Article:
The film aims to be an engaging and moving document of the personal journeys of several young Aboriginal people travelling from their outback homes to the wider world stage. It aims to honour the men who volunteered to serve and defend a community that did not recognise and respect them – before or after their service. It aims to build pride and change perspectives, a small step on a long and challenging journey for all Australians.
Travelling from the centre of Australia to the centre of Israel will be a very significant time in the lives of these young riders and their community. A document of the process will hopefully become a centrepiece of pride in the consciousness of viewers within the community and across the nation. It will be an enduring record of the power of individuals, however humble their circumstances, to achieve great things.
The production has been endorsed and encouraged by the Ntaria community, the Ntaria School, and by the Northern Territory Department of Education in it’s recording of the 2015 and 2016 rides, and will be for the 2017 ANZAC ride in April. Special screenings of ride highlights have been enthusiastically – uproariously might be more accurate - received by the community. The final version of From the Bush to Beersheba aims to keep that feeling in Ntaria for a long time to come.
The ultimate objective is for the film to be seen by all Australians, and internationally as well. An ideal first step would be a national broadcast that achieves a significant viewership. International distribution for broadcast will also be a major focus. Beyond that the intention is for it be distributed physically in DVD or file format where required, and online for streaming or download to schools, universities, libraries and personally via iTunes or similar.50% of profits generated by the film will be shared with Ntaria School to support the riding program that is the foundation of the annual Aranda Ride for Pride.
What is your education and outreach strategy?
The education and outreach strategy for From the Bush to Beersheba will build on relationships already established with the Northern Territory Department of Education, and Department of Veterans Affairs to ensure that proper distribution of the film will be assured into the future. Spring boarding off those initial distribution channels we hope to begin conversations with other departments of education across the country.
The production will pursue sales opportunities with broadcasters here and internationally, and will enter the film in festivals across the world. Beyond the life of the film in those settings, the strategy is to pursue wide distribution and viewership wherever possible. Depending on the setting, distribution of physical copies, or downloadable or streaming versions will be available to educational, not-for-profit, or other appropriate institutions. The film will be made available to the general public to purchase or rent via the usual online commercial entities, such as the iTunes Store.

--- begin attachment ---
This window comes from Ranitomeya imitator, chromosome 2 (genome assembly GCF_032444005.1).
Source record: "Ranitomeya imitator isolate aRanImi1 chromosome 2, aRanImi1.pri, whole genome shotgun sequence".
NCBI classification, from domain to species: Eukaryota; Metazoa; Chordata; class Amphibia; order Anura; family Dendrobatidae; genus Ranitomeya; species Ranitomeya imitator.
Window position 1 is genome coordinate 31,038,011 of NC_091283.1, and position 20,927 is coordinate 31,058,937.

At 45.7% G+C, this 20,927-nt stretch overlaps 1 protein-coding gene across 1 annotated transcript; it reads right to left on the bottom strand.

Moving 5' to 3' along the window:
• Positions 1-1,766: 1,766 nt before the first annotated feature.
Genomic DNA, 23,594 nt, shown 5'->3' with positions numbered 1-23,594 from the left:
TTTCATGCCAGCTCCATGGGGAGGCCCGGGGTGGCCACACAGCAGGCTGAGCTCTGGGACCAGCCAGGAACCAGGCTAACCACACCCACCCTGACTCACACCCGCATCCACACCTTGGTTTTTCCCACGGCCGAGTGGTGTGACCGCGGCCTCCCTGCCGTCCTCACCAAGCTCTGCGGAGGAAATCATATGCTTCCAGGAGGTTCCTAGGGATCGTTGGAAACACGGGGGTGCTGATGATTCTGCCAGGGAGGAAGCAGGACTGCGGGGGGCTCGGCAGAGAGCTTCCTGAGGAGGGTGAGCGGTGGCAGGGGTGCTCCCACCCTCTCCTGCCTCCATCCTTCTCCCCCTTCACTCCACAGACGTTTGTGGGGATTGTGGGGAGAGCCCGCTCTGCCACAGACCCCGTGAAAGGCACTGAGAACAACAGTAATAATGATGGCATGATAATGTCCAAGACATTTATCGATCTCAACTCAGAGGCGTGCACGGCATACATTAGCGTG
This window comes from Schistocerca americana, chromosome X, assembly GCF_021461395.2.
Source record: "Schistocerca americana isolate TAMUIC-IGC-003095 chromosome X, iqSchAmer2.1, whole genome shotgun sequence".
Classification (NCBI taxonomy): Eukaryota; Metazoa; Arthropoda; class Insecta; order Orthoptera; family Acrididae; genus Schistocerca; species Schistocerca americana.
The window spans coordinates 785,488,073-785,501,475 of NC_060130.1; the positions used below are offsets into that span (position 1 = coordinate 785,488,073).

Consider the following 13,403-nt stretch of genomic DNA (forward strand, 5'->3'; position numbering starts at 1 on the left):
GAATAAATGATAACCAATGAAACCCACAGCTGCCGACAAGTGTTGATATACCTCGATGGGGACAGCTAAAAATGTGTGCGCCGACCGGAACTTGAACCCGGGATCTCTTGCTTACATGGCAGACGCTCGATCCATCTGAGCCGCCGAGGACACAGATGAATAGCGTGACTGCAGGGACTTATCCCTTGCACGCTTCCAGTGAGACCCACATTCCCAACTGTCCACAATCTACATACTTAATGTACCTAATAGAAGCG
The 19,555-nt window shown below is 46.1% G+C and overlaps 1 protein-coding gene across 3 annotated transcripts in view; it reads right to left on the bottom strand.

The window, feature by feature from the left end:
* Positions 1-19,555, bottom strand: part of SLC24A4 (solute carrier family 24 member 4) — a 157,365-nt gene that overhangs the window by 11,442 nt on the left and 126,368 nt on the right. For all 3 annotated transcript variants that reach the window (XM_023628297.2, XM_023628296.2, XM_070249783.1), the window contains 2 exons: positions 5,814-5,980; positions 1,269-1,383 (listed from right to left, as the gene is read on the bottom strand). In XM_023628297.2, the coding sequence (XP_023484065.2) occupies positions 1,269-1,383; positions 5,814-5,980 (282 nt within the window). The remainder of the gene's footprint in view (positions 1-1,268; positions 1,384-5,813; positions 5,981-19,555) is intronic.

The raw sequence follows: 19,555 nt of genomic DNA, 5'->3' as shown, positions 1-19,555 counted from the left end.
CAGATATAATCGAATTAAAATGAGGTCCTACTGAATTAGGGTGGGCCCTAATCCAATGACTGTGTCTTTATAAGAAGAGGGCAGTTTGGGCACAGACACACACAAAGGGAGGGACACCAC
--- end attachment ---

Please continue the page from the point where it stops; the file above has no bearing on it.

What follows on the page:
From the Bush to Beersheba came into being via the short film, The Stockman and the Horsemen, which was commissioned by NITV and broadcast nationally. Subsequent to the broadcast, the filmmaker Nigel Traill, and co-director and principal participant, Ray Finn, personally screened the film for audiences in different settings; community centres, RSL clubs and elsewhere across the country. In each location, introductory talks and post-screening question-and-answer sessions spread the word in a more personal and emotional way.
It is hoped that a similar ‘road-show’ national tour will be undertaken, ideally with the participation of some or all of the young riders who are the centrepiece of the film. This would involve extra funding, and is relatively labour-intensive, but it has several benefits. It’s an invaluable opportunity for the participants to see the effect of their journey on other Australians, and for them to hone their social skills in new, but relatively intimate settings. It is also a powerful way to ‘cement’ the message in the consciousness of viewers, which can then lead to very effective word-of-mouth spreading of both the message of the film, and the film itself.
A website for the film is being prepared that will act as a valuable resource for interested viewers to access study materials, to learn more about the participants, their journey, their community, and the history of Aboriginal servicemen in all the places and conflicts they have served. There will be extra material, such as behind-the-scenes and bonus footage from the Arrernte Ride for Pride journeys. Social media sites will open up the conversation between the local and wider communities, continuing the important process of people getting to know one another better.